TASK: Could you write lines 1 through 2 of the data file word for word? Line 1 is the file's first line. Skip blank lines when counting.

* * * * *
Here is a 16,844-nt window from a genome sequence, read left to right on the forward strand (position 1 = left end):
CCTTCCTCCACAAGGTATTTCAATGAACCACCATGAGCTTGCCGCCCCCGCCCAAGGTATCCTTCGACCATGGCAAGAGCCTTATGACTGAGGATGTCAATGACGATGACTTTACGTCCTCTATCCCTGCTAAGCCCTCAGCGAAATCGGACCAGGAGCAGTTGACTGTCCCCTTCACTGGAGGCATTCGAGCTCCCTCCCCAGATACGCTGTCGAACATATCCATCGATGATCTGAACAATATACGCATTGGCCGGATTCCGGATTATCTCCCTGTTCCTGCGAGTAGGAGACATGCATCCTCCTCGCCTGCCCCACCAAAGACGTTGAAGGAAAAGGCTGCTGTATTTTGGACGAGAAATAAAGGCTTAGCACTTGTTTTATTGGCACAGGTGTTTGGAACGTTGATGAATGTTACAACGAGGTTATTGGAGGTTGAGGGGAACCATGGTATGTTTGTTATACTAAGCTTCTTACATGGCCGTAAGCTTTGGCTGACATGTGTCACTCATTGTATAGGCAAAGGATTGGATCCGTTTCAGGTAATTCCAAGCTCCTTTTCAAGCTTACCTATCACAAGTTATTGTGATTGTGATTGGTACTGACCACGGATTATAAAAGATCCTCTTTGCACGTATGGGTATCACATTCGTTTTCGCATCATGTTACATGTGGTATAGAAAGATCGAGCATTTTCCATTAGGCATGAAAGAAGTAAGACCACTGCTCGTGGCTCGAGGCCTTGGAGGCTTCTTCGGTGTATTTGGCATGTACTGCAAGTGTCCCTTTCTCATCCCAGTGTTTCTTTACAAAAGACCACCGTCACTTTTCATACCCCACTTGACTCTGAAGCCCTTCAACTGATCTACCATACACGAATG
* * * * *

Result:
Here is a 16,844-nt window from a genome sequence, read left to right on the forward strand (position 1 = left end):
CCTTCCTCCACAAGGTATTTCAATGAACCACCATGAGCTTGCCGCCCCCGCCCAAGGTATCCTTCGACCATGGCAAGAGCCTTATGACTGAGGATGTCAATGACGATGACTTTACGTCCTCTATCCCTGCTAAGCCCTCAGCGAAATCGGACCAGGAGCAGTTGACTGTCCCCTTCACTGGAGGCATTCGAGCTCCCTCCCCAGATACGCTGTCGAACATATCCATCGATGATCTGAACAATATACGCATTGGCCGGATTCCGGATTATCTCCCTGTTCCTGCGAGTAGGAGACATGCATCCTCCTCGCCTGCCCCACCAAAGACGTTGAAGGAAAAGGCTGCTGTATTTTGGACGAGAAATAAAGGCTTAGCACTTGTTTTATTGGCACAGGTGTTTGGAACGTTGATGAATGTTACAACGAGGTTATTGGAGGTTGAGGGGAACCATGGTATGTTTGTTATACTAAGCTTCTTACATGGCCGTAAGCTTTGGCTGACATGTGTCACTCATTGTATAGGCAAAGGATTGGATCCGTTTCAGGTAATTCCAAGCTCCTTTTCAAGCTTACCTATCACAAGTTATTGTGATTGTGATTGGTACTGACCACGGATTATAAAAGATCCTCTTTGCACGTATGGGTATCACATTCGTTTTCGCATCATGTTACATGTGGTATAGAAAGATCGAGCATTTTCCATTAGGCATGAAAGAAGTAAGACCACTGCTCGTGGCTCGAGGCCTTGGAGGCTTCTTCGGTGTATTTGGCATGTACTGCAAGTGTCCCTTTCTCATCCCAGTGTTTCTTTACAAAAGACCACCGTCACTTTTCATACCCCACTTGACTCTGAAGCCCTTCAACTGATCTACCATACACGAATG